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By Ben Johnson
The Washington Stand

If you want more voters to support Democrats in a given area, empty its churches, says an expert new analysis.

Every 10 years, the Association of Statisticians of American Religious Bodies counts the number of people in each county who belong to a church, synagogue, or mosque. Ryan Burge, an associate professor of political science at Eastern Illinois University and research director for Faith Counts, overlayed that data with partisan voting patterns and came to a clear and inescapable conclusion.

“Democrats are making gains in areas where religion is fading,” writes Burge, “and Republicans are increasing their vote share in places where houses of worship are gaining new members.” Burge’s research comports with numerous other studies and polls over the years. Two-thirds of Democratic voters said they “never” attend religious services, according to CNN’s exit polls in the 2022 midterm elections. Exactly the same percentage of Republicans said they attend church “weekly or more” often. Two out of three “Nones” (religiously unaffiliated Americans) voted for Democrats in the 2022 midterms, and three out of four (72%) of Nones voted for Joe Biden in 2020, according to the AP VoteCast.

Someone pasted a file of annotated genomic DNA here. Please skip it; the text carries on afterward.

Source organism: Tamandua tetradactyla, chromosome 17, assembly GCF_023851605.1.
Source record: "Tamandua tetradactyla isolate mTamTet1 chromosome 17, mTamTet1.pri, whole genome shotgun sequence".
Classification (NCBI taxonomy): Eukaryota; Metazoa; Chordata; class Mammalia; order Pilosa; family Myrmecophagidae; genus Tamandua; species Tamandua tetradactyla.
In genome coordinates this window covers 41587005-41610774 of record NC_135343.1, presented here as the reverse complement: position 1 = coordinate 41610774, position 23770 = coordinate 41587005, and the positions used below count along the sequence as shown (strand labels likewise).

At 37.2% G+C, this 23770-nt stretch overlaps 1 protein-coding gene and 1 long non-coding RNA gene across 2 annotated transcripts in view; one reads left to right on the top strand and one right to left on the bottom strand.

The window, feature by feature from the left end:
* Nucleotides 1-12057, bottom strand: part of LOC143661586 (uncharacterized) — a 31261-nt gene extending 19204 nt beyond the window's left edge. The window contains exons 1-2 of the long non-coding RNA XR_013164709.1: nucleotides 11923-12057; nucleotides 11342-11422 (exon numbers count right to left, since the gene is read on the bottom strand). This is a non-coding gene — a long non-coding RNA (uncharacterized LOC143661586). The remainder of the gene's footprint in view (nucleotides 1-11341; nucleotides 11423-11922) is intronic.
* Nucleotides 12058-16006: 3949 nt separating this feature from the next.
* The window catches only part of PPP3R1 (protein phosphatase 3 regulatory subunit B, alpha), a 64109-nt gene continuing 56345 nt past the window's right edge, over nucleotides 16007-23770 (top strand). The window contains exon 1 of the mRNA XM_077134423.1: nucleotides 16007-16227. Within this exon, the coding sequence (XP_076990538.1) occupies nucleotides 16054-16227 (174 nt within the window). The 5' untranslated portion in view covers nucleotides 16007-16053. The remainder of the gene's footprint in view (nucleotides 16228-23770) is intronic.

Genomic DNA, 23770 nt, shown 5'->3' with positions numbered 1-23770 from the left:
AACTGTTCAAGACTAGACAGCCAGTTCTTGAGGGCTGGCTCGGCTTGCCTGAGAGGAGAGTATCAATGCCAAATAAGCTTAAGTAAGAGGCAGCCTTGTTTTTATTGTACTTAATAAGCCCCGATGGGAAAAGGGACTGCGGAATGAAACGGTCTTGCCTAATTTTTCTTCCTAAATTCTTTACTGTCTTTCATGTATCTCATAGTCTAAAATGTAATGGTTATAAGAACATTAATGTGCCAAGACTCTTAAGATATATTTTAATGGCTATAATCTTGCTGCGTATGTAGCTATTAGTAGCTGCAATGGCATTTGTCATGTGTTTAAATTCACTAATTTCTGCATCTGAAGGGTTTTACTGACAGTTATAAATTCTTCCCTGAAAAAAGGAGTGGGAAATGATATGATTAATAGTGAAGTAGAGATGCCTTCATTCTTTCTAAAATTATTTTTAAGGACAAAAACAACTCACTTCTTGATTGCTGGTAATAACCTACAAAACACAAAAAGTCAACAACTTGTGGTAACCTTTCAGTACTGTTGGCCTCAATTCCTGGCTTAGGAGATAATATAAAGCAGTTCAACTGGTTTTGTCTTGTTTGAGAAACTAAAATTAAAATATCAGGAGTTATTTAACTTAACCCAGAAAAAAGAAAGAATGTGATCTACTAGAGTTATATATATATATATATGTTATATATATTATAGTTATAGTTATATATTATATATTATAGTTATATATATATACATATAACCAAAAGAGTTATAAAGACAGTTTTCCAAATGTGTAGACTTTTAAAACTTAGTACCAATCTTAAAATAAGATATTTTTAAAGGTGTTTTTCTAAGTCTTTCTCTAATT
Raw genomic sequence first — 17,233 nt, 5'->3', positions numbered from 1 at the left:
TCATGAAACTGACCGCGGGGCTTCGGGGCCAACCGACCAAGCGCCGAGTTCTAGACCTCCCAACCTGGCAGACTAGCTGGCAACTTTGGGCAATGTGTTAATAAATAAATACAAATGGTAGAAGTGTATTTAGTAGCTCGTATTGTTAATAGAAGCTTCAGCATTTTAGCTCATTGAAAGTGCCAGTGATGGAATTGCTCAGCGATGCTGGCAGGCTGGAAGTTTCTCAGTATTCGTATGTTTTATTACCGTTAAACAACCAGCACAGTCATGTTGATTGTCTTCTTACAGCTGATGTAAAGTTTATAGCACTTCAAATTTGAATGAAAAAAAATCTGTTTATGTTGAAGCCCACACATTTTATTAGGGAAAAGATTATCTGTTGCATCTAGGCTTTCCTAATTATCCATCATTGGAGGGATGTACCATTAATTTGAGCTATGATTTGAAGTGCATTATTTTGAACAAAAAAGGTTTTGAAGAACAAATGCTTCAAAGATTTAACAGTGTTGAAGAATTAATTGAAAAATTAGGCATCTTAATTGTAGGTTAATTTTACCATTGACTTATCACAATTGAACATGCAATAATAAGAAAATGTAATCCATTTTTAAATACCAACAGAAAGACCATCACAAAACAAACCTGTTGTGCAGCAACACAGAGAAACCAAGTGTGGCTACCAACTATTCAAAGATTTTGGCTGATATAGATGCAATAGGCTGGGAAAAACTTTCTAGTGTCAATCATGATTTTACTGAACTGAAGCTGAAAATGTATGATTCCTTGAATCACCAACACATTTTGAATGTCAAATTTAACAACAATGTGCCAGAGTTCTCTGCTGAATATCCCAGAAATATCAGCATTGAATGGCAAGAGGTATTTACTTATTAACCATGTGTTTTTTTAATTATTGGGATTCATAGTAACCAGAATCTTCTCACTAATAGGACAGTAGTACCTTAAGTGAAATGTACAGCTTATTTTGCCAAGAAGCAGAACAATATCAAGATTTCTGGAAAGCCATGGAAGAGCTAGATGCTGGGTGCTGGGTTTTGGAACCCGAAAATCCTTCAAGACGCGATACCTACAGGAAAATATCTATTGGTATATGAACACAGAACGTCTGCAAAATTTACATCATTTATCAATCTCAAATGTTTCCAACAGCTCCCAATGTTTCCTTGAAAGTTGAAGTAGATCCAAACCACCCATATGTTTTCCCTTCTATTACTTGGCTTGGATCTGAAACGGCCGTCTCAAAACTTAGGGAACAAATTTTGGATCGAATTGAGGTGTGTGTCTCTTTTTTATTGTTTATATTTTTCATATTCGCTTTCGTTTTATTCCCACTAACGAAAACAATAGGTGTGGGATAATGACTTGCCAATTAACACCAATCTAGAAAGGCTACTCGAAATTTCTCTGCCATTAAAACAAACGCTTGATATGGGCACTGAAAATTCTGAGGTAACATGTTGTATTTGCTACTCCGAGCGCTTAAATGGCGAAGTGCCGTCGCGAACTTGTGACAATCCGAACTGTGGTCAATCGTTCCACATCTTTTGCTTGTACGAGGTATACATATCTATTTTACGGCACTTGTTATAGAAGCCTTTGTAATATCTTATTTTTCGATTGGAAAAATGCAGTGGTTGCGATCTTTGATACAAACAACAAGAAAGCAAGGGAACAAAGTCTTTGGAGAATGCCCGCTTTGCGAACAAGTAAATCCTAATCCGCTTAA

The reality of faith-based party registration has impacted the Electoral College, Burge says. In increasingly Republican-dominated Florida, 49 of its 67 counties saw church membership increase, while “Wisconsin, Michigan, and Pennsylvania” are “much less religious today” than a decade ago. Big cities, long a bastion of secularism, moved further into the ranks of the Nones, as well: 11 out of 16 counties with a population of at least two million people saw levels of religious adherence fall.



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